black and red strike banners hanging around the guard shack, which they
maintain 24 hours a day. Corruption, delays, and intimidation from the
employer have not weakened the workers’ commitment to the
three-and-a-half-year-old strike. With help from the FAT, the striking print
shop workers’ appeal is moving toward a final legal resolution. UE member
Norma Sprague remarked, "The union movement here is impressive. Strikers
stick together like true brothers and sisters. I couldn’t believe the
conditions, when I learned what people actually made."
(Last April striking Morales worker Jovita Cruz Aguilar
traveled to the U.S. as part of a worker-to-worker exchange. She visited
several UE locals and spoke about labor conditions in Mexico and the need for
worker solidarity. While in Mexico, UE members reaffirmed their commitment to
solidarity and mutual support.)
UE members had the opportunity to speak with other Mexican
labor, political, and human rights activists. The delegation spent a week at
the RORAC compound in Temamatla. RORAC, an organization that supports
educational activities and provides technical support for the FAT, provided an
informal setting in which trade unionists and activists can interact, exchange
ideas, and develop strategies. While at RORAC, UE members attended talks by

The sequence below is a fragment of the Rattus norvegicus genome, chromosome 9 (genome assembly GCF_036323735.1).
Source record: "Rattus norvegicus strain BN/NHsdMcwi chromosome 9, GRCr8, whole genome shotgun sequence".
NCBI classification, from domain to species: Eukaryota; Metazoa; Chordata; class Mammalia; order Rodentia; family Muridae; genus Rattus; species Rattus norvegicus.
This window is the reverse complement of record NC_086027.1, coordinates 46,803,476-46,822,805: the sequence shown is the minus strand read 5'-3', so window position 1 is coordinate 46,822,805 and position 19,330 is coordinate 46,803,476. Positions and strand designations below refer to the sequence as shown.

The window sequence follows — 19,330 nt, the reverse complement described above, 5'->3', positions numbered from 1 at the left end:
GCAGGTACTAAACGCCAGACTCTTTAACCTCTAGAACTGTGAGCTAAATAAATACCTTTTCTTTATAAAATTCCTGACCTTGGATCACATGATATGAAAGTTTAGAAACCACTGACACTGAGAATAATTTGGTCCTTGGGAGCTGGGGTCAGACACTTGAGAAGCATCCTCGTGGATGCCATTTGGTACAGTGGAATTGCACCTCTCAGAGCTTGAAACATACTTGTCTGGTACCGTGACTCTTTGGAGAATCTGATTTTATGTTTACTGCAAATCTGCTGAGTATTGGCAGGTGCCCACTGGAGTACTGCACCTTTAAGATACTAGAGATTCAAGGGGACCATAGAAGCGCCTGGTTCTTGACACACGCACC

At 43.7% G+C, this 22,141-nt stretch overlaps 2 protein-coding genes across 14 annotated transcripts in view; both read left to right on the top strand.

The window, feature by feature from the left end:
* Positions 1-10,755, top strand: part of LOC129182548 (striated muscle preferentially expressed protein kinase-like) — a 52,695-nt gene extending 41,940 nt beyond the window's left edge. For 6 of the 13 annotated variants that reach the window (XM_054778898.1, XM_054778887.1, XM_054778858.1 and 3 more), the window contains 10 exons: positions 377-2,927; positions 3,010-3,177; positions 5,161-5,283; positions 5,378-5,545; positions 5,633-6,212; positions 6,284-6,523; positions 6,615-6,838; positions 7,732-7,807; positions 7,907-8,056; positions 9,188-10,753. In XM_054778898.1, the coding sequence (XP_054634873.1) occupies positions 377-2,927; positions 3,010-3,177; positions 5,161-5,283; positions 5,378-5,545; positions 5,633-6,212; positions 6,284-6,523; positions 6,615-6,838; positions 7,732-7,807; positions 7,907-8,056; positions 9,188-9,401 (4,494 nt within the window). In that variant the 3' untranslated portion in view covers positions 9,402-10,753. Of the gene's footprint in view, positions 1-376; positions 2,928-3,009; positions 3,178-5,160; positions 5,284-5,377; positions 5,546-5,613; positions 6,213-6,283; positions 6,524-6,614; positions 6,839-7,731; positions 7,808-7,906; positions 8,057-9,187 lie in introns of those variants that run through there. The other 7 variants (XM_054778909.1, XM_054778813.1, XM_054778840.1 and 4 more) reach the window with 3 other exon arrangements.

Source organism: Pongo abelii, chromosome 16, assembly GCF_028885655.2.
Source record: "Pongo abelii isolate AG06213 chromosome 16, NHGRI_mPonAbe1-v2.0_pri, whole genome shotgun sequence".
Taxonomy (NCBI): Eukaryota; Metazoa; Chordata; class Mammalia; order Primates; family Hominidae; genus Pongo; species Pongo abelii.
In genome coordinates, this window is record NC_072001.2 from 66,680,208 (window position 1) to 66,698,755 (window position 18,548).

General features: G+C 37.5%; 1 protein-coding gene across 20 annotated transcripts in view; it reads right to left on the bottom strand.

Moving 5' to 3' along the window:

officials from the Department of Labor in Mexico City.
Later, Mexican activists in agricultural reform explained how
changes in the Mexican Constitution over land ownership had displaced
peasants, causing huge migrations into urban areas. This change allowed
multinational agri-businesses more control over land and food supply, while
creating a pool of impoverished workers. Other union representatives linked
declining wages and poor conditions to NAFTA and the rise of multinational
The UE delegation also met with Bertha Lujan, FAT
coordinator, and member of RMALC (the Mexican Action Network on Free Trade),
an organization dedicated to developing alternatives to neo-liberalist
economic policies. Lujan and other RMALC members explained that treaties such
as NAFTA minimizes worker wages and bargaining power while structural
adjustment policies such as those imposed by the World Bank deprive countries
of economic and national self-determination. Through investigation, action and
building alliances to foster discussion between U.S., Canadian and Mexican
groups, RMALC proposes alternatives to regional economic integration.
"As capital and multinational corporations globalize, so
must labor. Otherwise both Mexican and American workers will continue to
suffer declining wages, loss of important benefits such as medical coverage,
decreased bargaining power, and will have no control over economies which are
built on their labor" said Yvonne Pitts after hearing the RMALC
UE members returned to their locals with new understanding of
the commonalities we share with workers in Mexico. Beth Austin reflected,
"Overall, I think the trip was excellent. It helps put in perspective
some of the things that we’ve been reading and hearing over the past few
years. Being able to talk with folks who are involved is something I won’t
"I learned that similar problems exist here too,"
says Sue Lukasik. "Although we claim to have progressed beyond
discrimination and unfair policies against labor, it still exists, it takes
different forms." The worker-to-worker exchange provided valuable
opportunities for UE members and Mexican unionists to discuss shared problems
and gain understanding of each other’s problems. Only through such
conversations will we develop solutions to protect all workers’ rights.
UE News - 10/00